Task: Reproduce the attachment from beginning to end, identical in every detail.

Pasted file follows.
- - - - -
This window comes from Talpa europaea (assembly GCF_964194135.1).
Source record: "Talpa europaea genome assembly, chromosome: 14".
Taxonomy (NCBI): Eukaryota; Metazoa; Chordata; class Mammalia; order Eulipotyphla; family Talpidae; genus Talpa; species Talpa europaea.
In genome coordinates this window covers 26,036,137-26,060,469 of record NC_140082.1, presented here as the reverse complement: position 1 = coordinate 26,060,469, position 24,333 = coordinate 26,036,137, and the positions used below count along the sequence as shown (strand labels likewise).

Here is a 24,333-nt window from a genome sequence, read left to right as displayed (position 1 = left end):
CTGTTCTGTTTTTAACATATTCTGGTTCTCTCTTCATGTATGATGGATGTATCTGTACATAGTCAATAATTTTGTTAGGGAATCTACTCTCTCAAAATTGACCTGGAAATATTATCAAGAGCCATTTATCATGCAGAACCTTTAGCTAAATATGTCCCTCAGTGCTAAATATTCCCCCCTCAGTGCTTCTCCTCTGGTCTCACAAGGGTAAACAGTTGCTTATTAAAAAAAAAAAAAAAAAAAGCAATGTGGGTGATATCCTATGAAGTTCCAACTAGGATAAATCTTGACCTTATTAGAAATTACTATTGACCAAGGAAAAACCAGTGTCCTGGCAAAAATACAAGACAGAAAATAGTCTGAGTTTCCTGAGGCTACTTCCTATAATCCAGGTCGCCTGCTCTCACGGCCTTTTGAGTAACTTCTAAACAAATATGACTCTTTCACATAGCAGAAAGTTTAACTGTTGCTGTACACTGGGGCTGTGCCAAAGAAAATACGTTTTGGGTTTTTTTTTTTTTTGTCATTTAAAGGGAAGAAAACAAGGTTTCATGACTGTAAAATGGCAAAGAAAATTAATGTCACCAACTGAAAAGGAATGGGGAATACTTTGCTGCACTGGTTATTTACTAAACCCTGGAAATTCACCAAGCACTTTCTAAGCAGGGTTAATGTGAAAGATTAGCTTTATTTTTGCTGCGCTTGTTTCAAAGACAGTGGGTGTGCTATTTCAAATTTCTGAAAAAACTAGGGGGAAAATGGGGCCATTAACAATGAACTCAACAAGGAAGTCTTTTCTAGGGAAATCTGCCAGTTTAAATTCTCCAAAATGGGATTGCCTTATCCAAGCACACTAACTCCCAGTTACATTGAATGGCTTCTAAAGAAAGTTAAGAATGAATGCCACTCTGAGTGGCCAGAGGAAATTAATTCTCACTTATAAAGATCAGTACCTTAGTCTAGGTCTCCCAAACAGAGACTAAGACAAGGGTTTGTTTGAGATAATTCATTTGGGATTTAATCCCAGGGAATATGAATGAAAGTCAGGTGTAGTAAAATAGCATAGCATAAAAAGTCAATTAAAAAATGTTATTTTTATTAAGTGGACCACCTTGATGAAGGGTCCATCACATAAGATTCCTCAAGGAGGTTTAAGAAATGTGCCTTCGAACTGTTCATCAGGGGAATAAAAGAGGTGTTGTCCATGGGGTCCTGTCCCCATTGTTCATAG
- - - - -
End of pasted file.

This window comes from Talpa europaea (assembly GCF_964194135.1).
Source record: "Talpa europaea genome assembly, chromosome: 14".
Taxonomy (NCBI): Eukaryota; Metazoa; Chordata; class Mammalia; order Eulipotyphla; family Talpidae; genus Talpa; species Talpa europaea.
In genome coordinates this window covers 26,036,137-26,060,469 of record NC_140082.1, presented here as the reverse complement: position 1 = coordinate 26,060,469, position 24,333 = coordinate 26,036,137, and the positions used below count along the sequence as shown (strand labels likewise).

Here is a 24,333-nt window from a genome sequence, read left to right as displayed (position 1 = left end):
CTGTTCTGTTTTTAACATATTCTGGTTCTCTCTTCATGTATGATGGATGTATCTGTACATAGTCAATAATTTTGTTAGGGAATCTACTCTCTCAAAATTGACCTGGAAATATTATCAAGAGCCATTTATCATGCAGAACCTTTAGCTAAATATGTCCCTCAGTGCTAAATATTCCCCCCTCAGTGCTTCTCCTCTGGTCTCACAAGGGTAAACAGTTGCTTATTAAAAAAAAAAAAAAAAAAAGCAATGTGGGTGATATCCTATGAAGTTCCAACTAGGATAAATCTTGACCTTATTAGAAATTACTATTGACCAAGGAAAAACCAGTGTCCTGGCAAAAATACAAGACAGAAAATAGTCTGAGTTTCCTGAGGCTACTTCCTATAATCCAGGTCGCCTGCTCTCACGGCCTTTTGAGTAACTTCTAAACAAATATGACTCTTTCACATAGCAGAAAGTTTAACTGTTGCTGTACACTGGGGCTGTGCCAAAGAAAATACGTTTTGGGTTTTTTTTTTTTTTGTCATTTAAAGGGAAGAAAACAAGGTTTCATGACTGTAAAATGGCAAAGAAAATTAATGTCACCAACTGAAAAGGAATGGGGAATACTTTGCTGCACTGGTTATTTACTAAACCCTGGAAATTCACCAAGCACTTTCTAAGCAGGGTTAATGTGAAAGATTAGCTTTATTTTTGCTGCGCTTGTTTCAAAGACAGTGGGTGTGCTATTTCAAATTTCTGAAAAAACTAGGGGGAAAATGGGGCCATTAACAATGAACTCAACAAGGAAGTCTTTTCTAGGGAAATCTGCCAGTTTAAATTCTCCAAAATGGGATTGCCTTATCCAAGCACACTAACTCCCAGTTACATTGAATGGCTTCTAAAGAAAGTTAAGAATGAATGCCACTCTGAGTGGCCAGAGGAAATTAATTCTCACTTATAAAGATCAGTACCTTAGTCTAGGTCTCCCAAACAGAGACTAAGACAAGGGTTTGTTTGAGATAATTCATTTGGGATTTAATCCCAGGGAATATGAATGAAAGTCAGGTGTAGTAAAATAGCATAGCATAAAAAGTCAATTAAAAAATGTTATTTTTATTAAGTGGACCACCTTGATGAAGGGTCCATCACATAAGATTCCTCAAGGAGGTTTAAGAAATGTGCCTTCGAACTGTTCATCAGGGGAATAAAAGAGGTGTTGTCCATGGGGTCCTGTCCCCATTGTTCATAG